Universal Music Drops Innovative Lawsuit Against XM's Inno
Yesterday, XM Satellite Radio and Universal Music Group announced a multiyear deal that allows XM to continue selling "all XM radios with advanced recording functionality, including both those currently available as well as future product releases." As part of the deal, Universal has dropped out of a lawsuit against XM.
In May, 2006, in New York federal court, UMG, Warner Music Group, EMI Group and Sony BMG sued XM, alleging that its XM2go service and portable "Inno" device constituted "massive infringement." At the time, many in the copyright community salivated at the prospect of getting a court's take on the legality of the "Inno" player, a device that allows users to digitally record songs and save them in searchable archives.
It was hoped that the outcome of the case could become a major legal reference point in the development of time-shifting media devices. In the lawsuit, the recording industry argued that XM needed to negotiate separate license agreements, whereas XM argued in response that it was shielded by the Audio Home Recording Act that protected equipment makers and consumers who make digital music copies for private use.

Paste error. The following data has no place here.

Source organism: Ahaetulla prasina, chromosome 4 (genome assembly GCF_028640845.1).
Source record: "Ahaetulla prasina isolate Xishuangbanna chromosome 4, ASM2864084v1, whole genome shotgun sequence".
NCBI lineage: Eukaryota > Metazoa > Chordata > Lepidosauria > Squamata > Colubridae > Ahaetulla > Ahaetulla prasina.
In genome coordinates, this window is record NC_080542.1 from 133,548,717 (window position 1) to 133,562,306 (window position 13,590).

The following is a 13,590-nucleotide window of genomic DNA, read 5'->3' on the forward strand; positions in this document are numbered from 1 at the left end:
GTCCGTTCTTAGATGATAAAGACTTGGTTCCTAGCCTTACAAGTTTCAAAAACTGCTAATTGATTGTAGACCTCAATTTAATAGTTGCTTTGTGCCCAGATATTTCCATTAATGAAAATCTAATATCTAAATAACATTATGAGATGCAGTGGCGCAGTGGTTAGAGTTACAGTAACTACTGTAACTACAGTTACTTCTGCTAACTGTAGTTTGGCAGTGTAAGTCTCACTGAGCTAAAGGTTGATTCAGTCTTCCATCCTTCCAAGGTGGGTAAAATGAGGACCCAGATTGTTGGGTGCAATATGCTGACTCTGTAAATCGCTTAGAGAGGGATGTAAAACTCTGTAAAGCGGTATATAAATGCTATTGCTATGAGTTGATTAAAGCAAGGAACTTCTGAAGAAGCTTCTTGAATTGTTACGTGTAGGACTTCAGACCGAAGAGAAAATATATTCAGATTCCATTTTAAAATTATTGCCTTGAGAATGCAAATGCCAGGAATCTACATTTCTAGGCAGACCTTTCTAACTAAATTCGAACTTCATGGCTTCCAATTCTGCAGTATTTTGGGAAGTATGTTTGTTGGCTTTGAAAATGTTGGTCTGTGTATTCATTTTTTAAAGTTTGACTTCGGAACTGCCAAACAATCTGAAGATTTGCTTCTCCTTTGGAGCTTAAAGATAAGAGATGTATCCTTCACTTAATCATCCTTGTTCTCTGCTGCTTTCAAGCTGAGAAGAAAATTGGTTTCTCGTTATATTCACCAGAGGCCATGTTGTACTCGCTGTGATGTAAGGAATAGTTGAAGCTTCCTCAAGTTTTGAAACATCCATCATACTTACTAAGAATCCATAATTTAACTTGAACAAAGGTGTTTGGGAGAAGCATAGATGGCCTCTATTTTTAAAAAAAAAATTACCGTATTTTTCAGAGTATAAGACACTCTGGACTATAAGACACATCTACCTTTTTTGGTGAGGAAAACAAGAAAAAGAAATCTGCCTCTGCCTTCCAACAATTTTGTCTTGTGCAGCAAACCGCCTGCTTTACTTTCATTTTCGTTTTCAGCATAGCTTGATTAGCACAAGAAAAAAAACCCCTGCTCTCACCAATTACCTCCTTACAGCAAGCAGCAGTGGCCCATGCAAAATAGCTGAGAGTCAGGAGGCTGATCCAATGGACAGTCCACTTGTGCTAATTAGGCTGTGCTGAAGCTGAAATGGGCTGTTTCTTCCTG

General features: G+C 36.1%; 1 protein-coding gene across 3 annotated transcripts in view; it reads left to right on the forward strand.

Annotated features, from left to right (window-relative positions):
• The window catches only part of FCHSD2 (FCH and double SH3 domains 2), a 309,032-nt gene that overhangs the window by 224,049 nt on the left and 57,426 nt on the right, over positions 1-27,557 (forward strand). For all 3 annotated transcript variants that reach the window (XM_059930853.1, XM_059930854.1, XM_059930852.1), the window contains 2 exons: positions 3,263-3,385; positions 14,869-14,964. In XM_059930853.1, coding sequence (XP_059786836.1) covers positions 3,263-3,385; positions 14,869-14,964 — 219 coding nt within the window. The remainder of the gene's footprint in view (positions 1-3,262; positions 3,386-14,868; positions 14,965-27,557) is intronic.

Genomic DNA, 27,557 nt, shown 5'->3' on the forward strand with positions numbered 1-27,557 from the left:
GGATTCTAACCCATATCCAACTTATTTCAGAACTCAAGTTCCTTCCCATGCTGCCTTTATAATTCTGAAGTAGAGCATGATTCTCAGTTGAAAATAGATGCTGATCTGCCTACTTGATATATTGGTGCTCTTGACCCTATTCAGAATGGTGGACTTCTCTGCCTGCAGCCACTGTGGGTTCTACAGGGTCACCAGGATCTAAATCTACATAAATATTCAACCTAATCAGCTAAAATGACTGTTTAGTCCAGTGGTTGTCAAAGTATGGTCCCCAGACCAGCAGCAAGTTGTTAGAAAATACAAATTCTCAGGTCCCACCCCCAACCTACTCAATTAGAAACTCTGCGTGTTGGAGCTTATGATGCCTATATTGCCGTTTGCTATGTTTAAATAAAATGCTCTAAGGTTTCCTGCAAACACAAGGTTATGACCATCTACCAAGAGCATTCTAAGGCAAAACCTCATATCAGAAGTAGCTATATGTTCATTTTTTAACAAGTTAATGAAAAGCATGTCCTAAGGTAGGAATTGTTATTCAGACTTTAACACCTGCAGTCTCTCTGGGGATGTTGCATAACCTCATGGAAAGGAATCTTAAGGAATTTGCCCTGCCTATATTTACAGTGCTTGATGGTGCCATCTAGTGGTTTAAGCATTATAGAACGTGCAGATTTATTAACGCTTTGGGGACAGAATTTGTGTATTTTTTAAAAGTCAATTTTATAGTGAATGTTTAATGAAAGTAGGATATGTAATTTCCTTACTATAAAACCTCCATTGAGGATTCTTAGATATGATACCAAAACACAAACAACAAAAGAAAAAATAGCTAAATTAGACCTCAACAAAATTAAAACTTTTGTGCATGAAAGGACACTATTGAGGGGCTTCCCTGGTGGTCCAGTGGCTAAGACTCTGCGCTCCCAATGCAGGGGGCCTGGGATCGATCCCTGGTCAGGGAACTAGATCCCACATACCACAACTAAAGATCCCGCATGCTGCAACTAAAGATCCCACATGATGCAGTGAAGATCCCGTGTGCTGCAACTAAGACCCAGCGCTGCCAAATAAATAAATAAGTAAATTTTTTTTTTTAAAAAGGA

Yesterday's deal will surely disappoint many who had hoped to watch a huge legal brawl between two well-heeled sides. Unfortunately, neither company has revealed what sort of financial arrangement would prompt a struggling record major to agree to relinquish its copyright claims against the Inno, not to mention all future XM product releases. Reuters is also reporting that XM and WMG are also talking settlement, potentially spelling the end of the Inno case.
If the case is deleted from the docket, will anyone challenge time-shifting and place-shifting devices? Hollywood and the advertising community seem to have warmed to Tivo. Maybe Major League Baseball or some other company will take on Slingbox. Stay tuned. Or set your recorders to do them for you.